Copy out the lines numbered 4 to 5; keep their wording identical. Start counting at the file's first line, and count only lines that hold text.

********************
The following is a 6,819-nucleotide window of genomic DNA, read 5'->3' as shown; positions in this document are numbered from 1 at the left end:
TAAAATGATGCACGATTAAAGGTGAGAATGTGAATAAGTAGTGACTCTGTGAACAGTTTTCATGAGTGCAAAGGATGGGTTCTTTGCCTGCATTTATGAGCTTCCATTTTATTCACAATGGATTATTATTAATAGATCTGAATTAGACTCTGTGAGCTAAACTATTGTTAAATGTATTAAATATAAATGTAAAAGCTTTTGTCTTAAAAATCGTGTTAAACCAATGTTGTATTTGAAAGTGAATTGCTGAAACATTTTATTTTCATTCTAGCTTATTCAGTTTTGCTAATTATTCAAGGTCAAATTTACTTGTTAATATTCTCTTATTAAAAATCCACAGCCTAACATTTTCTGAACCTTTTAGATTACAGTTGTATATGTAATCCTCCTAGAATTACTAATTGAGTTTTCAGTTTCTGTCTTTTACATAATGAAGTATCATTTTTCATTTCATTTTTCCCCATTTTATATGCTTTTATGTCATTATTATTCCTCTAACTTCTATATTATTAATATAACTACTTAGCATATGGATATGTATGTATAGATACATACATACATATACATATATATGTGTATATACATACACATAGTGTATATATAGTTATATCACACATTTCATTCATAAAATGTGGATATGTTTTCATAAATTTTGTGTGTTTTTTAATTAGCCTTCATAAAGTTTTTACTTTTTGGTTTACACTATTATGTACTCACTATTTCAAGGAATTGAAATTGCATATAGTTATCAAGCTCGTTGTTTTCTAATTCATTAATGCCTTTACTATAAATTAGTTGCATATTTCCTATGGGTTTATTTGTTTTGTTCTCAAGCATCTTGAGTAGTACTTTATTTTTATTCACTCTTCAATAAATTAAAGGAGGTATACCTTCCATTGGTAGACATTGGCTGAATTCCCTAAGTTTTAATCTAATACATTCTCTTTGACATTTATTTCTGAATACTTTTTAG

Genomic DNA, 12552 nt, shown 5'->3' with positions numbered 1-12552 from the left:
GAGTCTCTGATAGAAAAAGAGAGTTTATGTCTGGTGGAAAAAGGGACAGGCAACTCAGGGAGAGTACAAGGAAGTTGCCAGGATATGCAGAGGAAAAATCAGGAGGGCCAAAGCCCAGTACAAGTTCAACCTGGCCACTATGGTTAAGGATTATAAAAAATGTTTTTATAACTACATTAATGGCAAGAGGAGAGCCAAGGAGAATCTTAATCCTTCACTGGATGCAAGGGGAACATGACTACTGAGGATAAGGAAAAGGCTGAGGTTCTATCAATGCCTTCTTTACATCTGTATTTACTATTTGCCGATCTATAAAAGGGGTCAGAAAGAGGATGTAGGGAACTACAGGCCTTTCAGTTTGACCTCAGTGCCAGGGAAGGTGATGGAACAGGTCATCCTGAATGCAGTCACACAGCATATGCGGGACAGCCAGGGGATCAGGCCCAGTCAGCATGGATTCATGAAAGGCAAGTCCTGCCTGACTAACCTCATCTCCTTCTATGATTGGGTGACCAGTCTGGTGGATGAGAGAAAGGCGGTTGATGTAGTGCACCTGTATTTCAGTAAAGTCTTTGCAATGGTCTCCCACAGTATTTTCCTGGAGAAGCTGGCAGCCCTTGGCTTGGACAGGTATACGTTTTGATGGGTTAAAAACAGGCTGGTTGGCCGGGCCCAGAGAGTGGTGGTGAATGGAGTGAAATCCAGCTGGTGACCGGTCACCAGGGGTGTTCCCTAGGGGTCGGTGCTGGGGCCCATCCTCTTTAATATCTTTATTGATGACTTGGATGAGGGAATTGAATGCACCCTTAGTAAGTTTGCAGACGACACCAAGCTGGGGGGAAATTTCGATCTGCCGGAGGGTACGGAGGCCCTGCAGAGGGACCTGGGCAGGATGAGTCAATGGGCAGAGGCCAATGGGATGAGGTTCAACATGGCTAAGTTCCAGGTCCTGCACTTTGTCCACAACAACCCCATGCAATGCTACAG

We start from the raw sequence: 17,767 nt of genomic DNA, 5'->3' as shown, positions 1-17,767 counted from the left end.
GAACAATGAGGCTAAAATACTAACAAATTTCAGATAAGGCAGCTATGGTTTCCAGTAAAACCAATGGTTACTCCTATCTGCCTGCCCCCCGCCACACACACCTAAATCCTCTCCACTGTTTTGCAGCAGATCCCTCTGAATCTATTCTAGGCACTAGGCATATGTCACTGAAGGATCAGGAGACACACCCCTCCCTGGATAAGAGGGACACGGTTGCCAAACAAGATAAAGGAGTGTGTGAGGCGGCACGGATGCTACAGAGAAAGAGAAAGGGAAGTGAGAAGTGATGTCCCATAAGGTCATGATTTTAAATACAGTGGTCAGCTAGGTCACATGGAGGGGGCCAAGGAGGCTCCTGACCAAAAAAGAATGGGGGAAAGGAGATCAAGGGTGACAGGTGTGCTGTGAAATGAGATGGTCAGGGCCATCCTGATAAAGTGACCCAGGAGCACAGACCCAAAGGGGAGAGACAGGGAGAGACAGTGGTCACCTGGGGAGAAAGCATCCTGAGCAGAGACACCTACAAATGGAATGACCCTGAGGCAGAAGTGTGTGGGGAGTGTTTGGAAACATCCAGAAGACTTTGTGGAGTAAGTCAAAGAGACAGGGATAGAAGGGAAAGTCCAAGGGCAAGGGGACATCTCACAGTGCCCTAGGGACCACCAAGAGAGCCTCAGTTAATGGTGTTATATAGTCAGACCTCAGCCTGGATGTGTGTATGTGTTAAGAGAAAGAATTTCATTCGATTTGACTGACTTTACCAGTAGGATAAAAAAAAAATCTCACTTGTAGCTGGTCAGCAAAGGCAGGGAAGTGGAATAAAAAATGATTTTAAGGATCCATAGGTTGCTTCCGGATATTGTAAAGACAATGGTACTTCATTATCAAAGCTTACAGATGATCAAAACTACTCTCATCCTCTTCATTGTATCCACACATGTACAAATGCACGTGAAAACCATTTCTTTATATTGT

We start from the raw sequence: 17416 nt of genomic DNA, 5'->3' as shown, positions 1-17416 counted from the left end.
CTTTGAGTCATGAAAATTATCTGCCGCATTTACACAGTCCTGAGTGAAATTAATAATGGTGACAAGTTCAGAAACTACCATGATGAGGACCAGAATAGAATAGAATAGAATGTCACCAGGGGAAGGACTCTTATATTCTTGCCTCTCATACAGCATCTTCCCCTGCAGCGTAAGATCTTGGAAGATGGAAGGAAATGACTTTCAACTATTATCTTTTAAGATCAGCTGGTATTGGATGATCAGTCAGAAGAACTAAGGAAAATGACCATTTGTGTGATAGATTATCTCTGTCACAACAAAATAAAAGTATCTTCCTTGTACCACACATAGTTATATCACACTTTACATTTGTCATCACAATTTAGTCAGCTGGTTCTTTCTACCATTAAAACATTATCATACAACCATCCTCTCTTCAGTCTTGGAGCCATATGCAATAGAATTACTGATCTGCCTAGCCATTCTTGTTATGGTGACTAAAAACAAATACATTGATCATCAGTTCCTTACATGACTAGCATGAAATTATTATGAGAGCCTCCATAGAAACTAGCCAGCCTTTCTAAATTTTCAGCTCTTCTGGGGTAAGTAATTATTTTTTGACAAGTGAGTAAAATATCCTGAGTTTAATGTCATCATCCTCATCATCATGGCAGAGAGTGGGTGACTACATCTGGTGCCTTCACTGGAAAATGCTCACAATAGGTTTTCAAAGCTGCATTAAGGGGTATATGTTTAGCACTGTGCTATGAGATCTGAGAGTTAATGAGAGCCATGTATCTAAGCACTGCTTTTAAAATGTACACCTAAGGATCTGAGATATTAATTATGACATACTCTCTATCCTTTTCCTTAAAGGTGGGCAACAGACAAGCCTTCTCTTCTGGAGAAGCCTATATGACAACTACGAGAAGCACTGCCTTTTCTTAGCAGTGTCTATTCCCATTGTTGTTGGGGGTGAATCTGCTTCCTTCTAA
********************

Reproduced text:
GAGTCTCTGATAGAAAAAGAGAGTTTATGTCTGGTGGAAAAAGGGACAGGCAACTCAGGGAGAGTACAAGGAAGTTGCCAGGATATGCAGAGGAAAAATCAGGAGGGCCAAAGCCCAGTACAAGTTCAACCTGGCCACTATGGTTAAGGATTATAAAAAATGTTTTTATAACTACATTAATGGCAAGAGGAGAGCCAAGGAGAATCTTAATCCTTCACTGGATGCAAGGGGAACATGACTACTGAGGATAAGGAAAAGGCTGAGGTTCTATCAATGCCTTCTTTACATCTGTATTTACTATTTGCCGATCTATAAAAGGGGTCAGAAAGAGGATGTAGGGAACTACAGGCCTTTCAGTTTGACCTCAGTGCCAGGGAAGGTGATGGAACAGGTCATCCTGAATGCAGTCACACAGCATATGCGGGACAGCCAGGGGATCAGGCCCAGTCAGCATGGATTCATGAAAGGCAAGTCCTGCCTGACTAACCTCATCTCCTTCTATGATTGGGTGACCAGTCTGGTGGATGAGAGAAAGGCGGTTGATGTAGTGCACCTGTATTTCAGTAAAGTCTTTGCAATGGTCTCCCACAGTATTTTCCTGGAGAAGCTGGCAGCCCTTGGCTTGGACAGGTATACGTTTTGATGGGTTAAAAACAGGCTGGTTGGCCGGGCCCAGAGAGTGGTGGTGAATGGAGTGAAATCCAGCTGGTGACCGGTCACCAGGGGTGTTCCCTAGGGGTCGGTGCTGGGGCCCATCCTCTTTAATATCTTTATTGATGACTTGGATGAGGGAATTGAATGCACCCTTAGTAAGTTTGCAGACGACACCAAGCTGGGGGGAAATTTCGATCTGCCGGAGGGTACGGAGGCCCTGCAGAGGGACCTGGGCAGGATGAGTCAATGGGCAGAGGCCAATGGGATGAGGTTCAACATGGCTAAGTTCCAGGTCCTGCACTTTGTCCACAACAACCCCATGCAATGCTACAG

We start from the raw sequence: 17,767 nt of genomic DNA, 5'->3' as shown, positions 1-17,767 counted from the left end.